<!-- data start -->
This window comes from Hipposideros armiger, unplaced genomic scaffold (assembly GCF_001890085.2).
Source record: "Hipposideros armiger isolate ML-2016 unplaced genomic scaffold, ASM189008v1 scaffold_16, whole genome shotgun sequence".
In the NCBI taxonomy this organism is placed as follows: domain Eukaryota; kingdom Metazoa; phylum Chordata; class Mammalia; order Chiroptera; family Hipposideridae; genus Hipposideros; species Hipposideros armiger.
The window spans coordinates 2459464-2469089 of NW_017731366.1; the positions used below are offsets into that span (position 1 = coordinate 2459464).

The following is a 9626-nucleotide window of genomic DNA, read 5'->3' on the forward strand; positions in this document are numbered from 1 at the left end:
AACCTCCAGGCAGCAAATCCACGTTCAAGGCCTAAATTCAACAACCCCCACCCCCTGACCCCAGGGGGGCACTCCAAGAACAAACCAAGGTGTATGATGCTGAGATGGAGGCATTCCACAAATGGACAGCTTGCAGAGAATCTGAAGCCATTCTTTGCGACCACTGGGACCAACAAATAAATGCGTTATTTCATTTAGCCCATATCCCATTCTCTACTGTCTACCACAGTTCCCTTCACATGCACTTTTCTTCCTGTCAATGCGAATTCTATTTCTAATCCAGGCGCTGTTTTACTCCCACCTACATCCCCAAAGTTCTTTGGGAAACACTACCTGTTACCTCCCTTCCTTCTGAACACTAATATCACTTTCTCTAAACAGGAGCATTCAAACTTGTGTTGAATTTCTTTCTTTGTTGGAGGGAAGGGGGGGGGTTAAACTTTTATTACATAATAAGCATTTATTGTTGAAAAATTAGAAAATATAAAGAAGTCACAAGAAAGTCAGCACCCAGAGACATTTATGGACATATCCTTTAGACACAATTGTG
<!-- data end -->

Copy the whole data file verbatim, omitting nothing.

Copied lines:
This window comes from Hipposideros armiger, unplaced genomic scaffold (assembly GCF_001890085.2).
Source record: "Hipposideros armiger isolate ML-2016 unplaced genomic scaffold, ASM189008v1 scaffold_16, whole genome shotgun sequence".
In the NCBI taxonomy this organism is placed as follows: domain Eukaryota; kingdom Metazoa; phylum Chordata; class Mammalia; order Chiroptera; family Hipposideridae; genus Hipposideros; species Hipposideros armiger.
The window spans coordinates 2459464-2469089 of NW_017731366.1; the positions used below are offsets into that span (position 1 = coordinate 2459464).

The following is a 9626-nucleotide window of genomic DNA, read 5'->3' on the forward strand; positions in this document are numbered from 1 at the left end:
AACCTCCAGGCAGCAAATCCACGTTCAAGGCCTAAATTCAACAACCCCCACCCCCTGACCCCAGGGGGGCACTCCAAGAACAAACCAAGGTGTATGATGCTGAGATGGAGGCATTCCACAAATGGACAGCTTGCAGAGAATCTGAAGCCATTCTTTGCGACCACTGGGACCAACAAATAAATGCGTTATTTCATTTAGCCCATATCCCATTCTCTACTGTCTACCACAGTTCCCTTCACATGCACTTTTCTTCCTGTCAATGCGAATTCTATTTCTAATCCAGGCGCTGTTTTACTCCCACCTACATCCCCAAAGTTCTTTGGGAAACACTACCTGTTACCTCCCTTCCTTCTGAACACTAATATCACTTTCTCTAAACAGGAGCATTCAAACTTGTGTTGAATTTCTTTCTTTGTTGGAGGGAAGGGGGGGGGTTAAACTTTTATTACATAATAAGCATTTATTGTTGAAAAATTAGAAAATATAAAGAAGTCACAAGAAAGTCAGCACCCAGAGACATTTATGGACATATCCTTTAGACACAATTGTG